However, if you do start your seeds in flats, wait until their stalks are the thickness of a pencil and have three to four leaves before transplanting. Also know that bigger is not better. Moved with more than five leaves, the seedlings may not perform properly in the ground.
In the garden, transplants may stall for a week or two. Don’t worry — they’re busy rooting out. Once established, they should begin sending up new leaves every couple of weeks.
Water regularly to keep the soil moist, but not soggy. If the leaves turn yellow or soft, reduce watering. Also apply a mild dose of a balanced, liquid fertilizer every few weeks until the bulbs swell to twice the diameter of their necks. Brush back the soil to check their progress.
Keep the area weed-free. Onions don’t like to compete with other plants for nutrients and moisture.
A well-grown, full-size onion has about 13 leaves, with the number of leaves corresponding to the number of rings inside.
But more important than counting the leaves is watching what they do. Three to four months after they emerge from the earth, the leaf stalks should begin to yellow and flop. No longer a watering issue, the yellowing signals that it’s time for harvest.
Let the tops topple. Once they’re completely down, use a cultivating fork or trowel to gently lift out the bulbs. Yank on the dried stalks and they may break in your hand, leaving the bulbs in the ground.
Cure your onions by spreading them on dry dirt or on a screen for a few days. If it’s especially hot and sunny, dry them in the shade to prevent sun scald. Provide good air circulation and make sure that the bulbs don’t touch.
After curing, trim the tops to an inch above the bulbs. Store your onions between layers of newspaper or screens. Or keep the stalks and braid them, then hang the onions. Either way, keep your onions in a cool, dry place. Avoid the refrigerator, where the moist air can cause the bulbs to deteriorate faster.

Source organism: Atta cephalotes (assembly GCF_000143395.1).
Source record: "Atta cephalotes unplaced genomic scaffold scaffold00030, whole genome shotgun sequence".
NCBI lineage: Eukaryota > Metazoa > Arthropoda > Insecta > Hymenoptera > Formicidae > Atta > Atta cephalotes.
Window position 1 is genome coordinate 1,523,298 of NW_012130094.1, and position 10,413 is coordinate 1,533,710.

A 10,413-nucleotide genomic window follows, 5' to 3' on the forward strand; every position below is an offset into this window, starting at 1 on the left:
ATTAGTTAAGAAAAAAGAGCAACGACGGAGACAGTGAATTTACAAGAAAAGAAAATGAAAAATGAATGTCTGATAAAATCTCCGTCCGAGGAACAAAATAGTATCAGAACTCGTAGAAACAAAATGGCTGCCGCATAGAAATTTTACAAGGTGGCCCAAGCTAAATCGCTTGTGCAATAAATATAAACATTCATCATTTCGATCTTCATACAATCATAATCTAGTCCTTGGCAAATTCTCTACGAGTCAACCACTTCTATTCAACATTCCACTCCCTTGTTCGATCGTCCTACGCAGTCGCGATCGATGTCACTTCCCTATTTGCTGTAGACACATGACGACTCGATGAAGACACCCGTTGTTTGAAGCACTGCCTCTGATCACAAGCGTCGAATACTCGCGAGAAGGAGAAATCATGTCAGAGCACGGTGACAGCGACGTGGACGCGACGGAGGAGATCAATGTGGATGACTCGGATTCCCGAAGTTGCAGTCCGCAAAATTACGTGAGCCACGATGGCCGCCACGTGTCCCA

However, sweet onions are best fresh. They are already composed of a high percentage of moisture, and don’t typically keep beyond a month or two.
Onions for the Central Coast
Sweet onions dominate the short-day category.
Yellow granex is perhaps the most famous, because when it’s grown in certain counties in Georgia, it’s allowed to be called a Vidalia onion. Grown anywhere else, including the Central Coast, it may be just as sweet. But it has to be called a yellow granex, rather than a Vidalia.
Other short-day onions include yellow Texas Early Grano, yellowish-white Texas Supersweet, greenish-white White Bermuda and the very white Contessa.
Intermediate-day onions include Stockton Red, yellowish-white Candy and all-white Super Star, which is the only hybrid onion to win an All-America Selections award. It’s huge, weighing in at 1 pound or more.
Also look for Italian Torpedo Red Bottle, an heirloom onion that is sweet, crunchy and skinny, and measures 2 to 3 inches wide and up to 6 inches long.
Seeds of Wisdom
If growing full-size onions tests your patience, grow green or bunching onions from onion sets instead.
The slender, tasty onions are ready for harvest in less than half the time. They can be planted year-round.
And ringing a bed of broccoli during winter, they will help to deter aphids.